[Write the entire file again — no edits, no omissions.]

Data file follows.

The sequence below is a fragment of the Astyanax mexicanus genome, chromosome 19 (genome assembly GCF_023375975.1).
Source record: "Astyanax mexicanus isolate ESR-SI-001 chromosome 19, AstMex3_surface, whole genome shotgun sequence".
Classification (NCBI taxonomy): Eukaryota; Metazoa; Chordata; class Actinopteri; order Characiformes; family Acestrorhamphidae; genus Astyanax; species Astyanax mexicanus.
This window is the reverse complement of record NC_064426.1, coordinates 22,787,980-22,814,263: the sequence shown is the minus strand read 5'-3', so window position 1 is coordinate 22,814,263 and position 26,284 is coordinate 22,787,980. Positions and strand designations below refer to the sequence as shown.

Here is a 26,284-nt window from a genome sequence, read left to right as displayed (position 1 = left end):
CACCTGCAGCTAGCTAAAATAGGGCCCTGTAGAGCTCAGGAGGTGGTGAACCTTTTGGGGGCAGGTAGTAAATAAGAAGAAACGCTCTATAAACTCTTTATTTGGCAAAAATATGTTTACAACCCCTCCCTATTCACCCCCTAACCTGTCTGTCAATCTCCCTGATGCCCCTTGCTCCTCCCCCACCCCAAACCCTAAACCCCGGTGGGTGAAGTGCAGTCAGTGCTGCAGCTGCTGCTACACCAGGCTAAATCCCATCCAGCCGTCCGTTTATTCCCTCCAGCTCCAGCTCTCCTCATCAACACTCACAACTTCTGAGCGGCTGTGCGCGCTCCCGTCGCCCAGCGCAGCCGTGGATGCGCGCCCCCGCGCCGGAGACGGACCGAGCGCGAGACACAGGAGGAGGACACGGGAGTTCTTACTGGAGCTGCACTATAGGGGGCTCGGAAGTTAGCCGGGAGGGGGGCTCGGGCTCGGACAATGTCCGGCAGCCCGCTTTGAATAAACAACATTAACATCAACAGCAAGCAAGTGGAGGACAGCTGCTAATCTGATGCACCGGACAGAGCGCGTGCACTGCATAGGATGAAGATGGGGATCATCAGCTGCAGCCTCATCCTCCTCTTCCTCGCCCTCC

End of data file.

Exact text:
The sequence below is a fragment of the Astyanax mexicanus genome, chromosome 19 (genome assembly GCF_023375975.1).
Source record: "Astyanax mexicanus isolate ESR-SI-001 chromosome 19, AstMex3_surface, whole genome shotgun sequence".
Classification (NCBI taxonomy): Eukaryota; Metazoa; Chordata; class Actinopteri; order Characiformes; family Acestrorhamphidae; genus Astyanax; species Astyanax mexicanus.
This window is the reverse complement of record NC_064426.1, coordinates 22,787,980-22,814,263: the sequence shown is the minus strand read 5'-3', so window position 1 is coordinate 22,814,263 and position 26,284 is coordinate 22,787,980. Positions and strand designations below refer to the sequence as shown.

Here is a 26,284-nt window from a genome sequence, read left to right as displayed (position 1 = left end):
CACCTGCAGCTAGCTAAAATAGGGCCCTGTAGAGCTCAGGAGGTGGTGAACCTTTTGGGGGCAGGTAGTAAATAAGAAGAAACGCTCTATAAACTCTTTATTTGGCAAAAATATGTTTACAACCCCTCCCTATTCACCCCCTAACCTGTCTGTCAATCTCCCTGATGCCCCTTGCTCCTCCCCCACCCCAAACCCTAAACCCCGGTGGGTGAAGTGCAGTCAGTGCTGCAGCTGCTGCTACACCAGGCTAAATCCCATCCAGCCGTCCGTTTATTCCCTCCAGCTCCAGCTCTCCTCATCAACACTCACAACTTCTGAGCGGCTGTGCGCGCTCCCGTCGCCCAGCGCAGCCGTGGATGCGCGCCCCCGCGCCGGAGACGGACCGAGCGCGAGACACAGGAGGAGGACACGGGAGTTCTTACTGGAGCTGCACTATAGGGGGCTCGGAAGTTAGCCGGGAGGGGGGCTCGGGCTCGGACAATGTCCGGCAGCCCGCTTTGAATAAACAACATTAACATCAACAGCAAGCAAGTGGAGGACAGCTGCTAATCTGATGCACCGGACAGAGCGCGTGCACTGCATAGGATGAAGATGGGGATCATCAGCTGCAGCCTCATCCTCCTCTTCCTCGCCCTCC